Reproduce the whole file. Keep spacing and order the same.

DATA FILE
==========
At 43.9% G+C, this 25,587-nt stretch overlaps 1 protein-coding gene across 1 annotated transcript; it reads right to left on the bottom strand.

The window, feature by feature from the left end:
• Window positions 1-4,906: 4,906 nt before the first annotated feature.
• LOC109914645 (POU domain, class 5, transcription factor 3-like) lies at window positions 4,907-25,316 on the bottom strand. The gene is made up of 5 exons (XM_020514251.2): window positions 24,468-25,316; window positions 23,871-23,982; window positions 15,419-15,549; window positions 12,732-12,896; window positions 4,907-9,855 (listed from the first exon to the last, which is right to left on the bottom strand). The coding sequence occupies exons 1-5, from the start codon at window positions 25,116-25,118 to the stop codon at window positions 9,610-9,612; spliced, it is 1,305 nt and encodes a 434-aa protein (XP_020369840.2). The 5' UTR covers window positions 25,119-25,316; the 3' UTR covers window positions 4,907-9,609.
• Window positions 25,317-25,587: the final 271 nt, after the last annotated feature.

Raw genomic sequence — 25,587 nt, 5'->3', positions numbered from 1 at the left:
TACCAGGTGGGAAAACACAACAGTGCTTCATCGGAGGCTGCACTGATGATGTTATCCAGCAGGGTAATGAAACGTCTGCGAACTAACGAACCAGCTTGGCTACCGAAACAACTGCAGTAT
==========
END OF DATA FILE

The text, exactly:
At 43.9% G+C, this 25,587-nt stretch overlaps 1 protein-coding gene across 1 annotated transcript; it reads right to left on the bottom strand.

The window, feature by feature from the left end:
• Window positions 1-4,906: 4,906 nt before the first annotated feature.
• LOC109914645 (POU domain, class 5, transcription factor 3-like) lies at window positions 4,907-25,316 on the bottom strand. The gene is made up of 5 exons (XM_020514251.2): window positions 24,468-25,316; window positions 23,871-23,982; window positions 15,419-15,549; window positions 12,732-12,896; window positions 4,907-9,855 (listed from the first exon to the last, which is right to left on the bottom strand). The coding sequence occupies exons 1-5, from the start codon at window positions 25,116-25,118 to the stop codon at window positions 9,610-9,612; spliced, it is 1,305 nt and encodes a 434-aa protein (XP_020369840.2). The 5' UTR covers window positions 25,119-25,316; the 3' UTR covers window positions 4,907-9,609.
• Window positions 25,317-25,587: the final 271 nt, after the last annotated feature.

Raw genomic sequence — 25,587 nt, 5'->3', positions numbered from 1 at the left:
TACCAGGTGGGAAAACACAACAGTGCTTCATCGGAGGCTGCACTGATGATGTTATCCAGCAGGGTAATGAAACGTCTGCGAACTAACGAACCAGCTTGGCTACCGAAACAACTGCAGTAT